Written in the mid to late 1960s, Argentine composer and bandoneon virtuoso Ástor Piazzolla’s Cuatro Estaciones Porteñas are a witty and playful tribute in tango to Vivaldi’s concerti.
I had never heard this piece before. My knowledge of Piazzolla starts and ends with Libertango, so it was wonderful to be introduced to some more. Here’s a performance of it by the Curtis Institute of Music.
I wasn’t the only one to appreciate being back in the Town Hall again, however different the seating arrangements might be now.
Celebrating opera freelancers for World Opera Day – Opera Holland Park At Opera Holland Park, we know the most exciting part of the year has arrived when our team grows from just under twenty to around 300, as we’re joined by the talented freelancers who work onstage, backstage, Front of House and in our Box Office. For World Opera Day 2020, we want to share a few of the projects some of those freelancers have been working on over the last few months.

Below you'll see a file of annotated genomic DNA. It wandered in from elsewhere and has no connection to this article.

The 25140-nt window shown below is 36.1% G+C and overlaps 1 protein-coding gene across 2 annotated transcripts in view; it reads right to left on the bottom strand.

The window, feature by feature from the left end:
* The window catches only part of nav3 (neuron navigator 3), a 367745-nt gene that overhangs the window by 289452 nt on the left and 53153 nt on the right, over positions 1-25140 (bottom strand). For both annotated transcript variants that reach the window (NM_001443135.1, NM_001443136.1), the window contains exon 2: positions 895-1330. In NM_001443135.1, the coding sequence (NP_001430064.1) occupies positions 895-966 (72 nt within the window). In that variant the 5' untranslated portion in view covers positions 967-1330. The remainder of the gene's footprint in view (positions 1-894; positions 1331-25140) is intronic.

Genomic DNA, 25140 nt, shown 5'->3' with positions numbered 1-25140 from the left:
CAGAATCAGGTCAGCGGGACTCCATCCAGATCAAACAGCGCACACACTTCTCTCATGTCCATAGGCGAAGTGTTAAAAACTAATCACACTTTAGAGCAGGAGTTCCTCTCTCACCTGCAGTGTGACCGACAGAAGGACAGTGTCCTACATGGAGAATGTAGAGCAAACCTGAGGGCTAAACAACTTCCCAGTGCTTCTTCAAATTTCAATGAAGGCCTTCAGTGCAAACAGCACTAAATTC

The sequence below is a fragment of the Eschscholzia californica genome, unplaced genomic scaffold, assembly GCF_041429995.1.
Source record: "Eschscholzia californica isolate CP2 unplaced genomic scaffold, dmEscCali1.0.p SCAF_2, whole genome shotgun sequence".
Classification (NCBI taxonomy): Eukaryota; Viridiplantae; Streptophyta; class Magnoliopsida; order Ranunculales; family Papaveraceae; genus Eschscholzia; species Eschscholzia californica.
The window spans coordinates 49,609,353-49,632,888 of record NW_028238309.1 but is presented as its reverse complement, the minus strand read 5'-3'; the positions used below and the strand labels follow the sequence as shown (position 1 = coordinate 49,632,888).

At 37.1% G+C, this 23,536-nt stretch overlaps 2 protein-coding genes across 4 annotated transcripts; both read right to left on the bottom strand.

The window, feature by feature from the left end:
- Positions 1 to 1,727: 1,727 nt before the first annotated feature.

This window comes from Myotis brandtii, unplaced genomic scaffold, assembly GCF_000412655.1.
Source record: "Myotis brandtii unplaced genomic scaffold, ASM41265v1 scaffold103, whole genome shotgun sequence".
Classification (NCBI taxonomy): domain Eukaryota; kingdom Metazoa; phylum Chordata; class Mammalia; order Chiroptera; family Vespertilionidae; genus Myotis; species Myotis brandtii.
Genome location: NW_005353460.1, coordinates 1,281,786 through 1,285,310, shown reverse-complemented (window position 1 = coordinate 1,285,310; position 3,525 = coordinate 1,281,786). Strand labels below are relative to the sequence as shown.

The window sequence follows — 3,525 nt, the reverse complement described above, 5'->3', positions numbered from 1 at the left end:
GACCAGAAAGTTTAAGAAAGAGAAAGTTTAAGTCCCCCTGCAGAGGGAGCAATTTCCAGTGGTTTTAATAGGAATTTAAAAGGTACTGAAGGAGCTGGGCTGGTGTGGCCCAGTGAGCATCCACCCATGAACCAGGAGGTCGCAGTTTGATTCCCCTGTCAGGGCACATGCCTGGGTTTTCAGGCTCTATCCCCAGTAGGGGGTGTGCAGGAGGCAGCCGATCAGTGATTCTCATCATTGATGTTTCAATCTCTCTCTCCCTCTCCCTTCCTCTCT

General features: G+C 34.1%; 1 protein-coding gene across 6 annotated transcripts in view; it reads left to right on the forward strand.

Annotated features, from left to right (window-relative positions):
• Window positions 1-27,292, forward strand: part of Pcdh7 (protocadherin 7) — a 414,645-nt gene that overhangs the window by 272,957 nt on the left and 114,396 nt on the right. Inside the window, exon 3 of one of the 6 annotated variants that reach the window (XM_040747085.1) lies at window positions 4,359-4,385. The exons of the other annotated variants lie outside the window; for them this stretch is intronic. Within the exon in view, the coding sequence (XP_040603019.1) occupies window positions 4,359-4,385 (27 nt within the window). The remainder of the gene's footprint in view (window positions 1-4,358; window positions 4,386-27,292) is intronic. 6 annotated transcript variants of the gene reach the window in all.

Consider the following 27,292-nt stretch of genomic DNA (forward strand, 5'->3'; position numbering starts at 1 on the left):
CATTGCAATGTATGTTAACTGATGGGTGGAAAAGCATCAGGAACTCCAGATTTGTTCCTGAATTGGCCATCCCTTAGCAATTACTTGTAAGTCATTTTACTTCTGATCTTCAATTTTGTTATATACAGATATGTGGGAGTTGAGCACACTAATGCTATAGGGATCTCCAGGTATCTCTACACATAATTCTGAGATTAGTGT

When the pianos went to war
During the war, the U.S. government essentially shut down the production of musical instruments in order to divert vital resources such as iron, copper, brass, and other materials to the war effort. Yet the government also determined that the war effort ought to include entertainment that could lift soldiers’ spirits. But just any old piano wouldn’t do. They needed ones hearty enough to withstand the trying conditions out in the field—including being packed into a crate and dropped out of a plane.
From literal war, to a more symbolic musical clash.
The ‘implicit danger’ of a violin concerto
The concerto is the ultimate display of musical virtuosity – pitching a soloist against the orchestra as they alternate, compete and combine in a constantly changing dialogue. Those dynamics are crystallised in the word concerto itself, which has two, apparently contradictory, meanings: Competition and agreement.
And far from clashing and jarring, here are two genres working so well together you wonder why combining metal and jazz hasn’t been done before.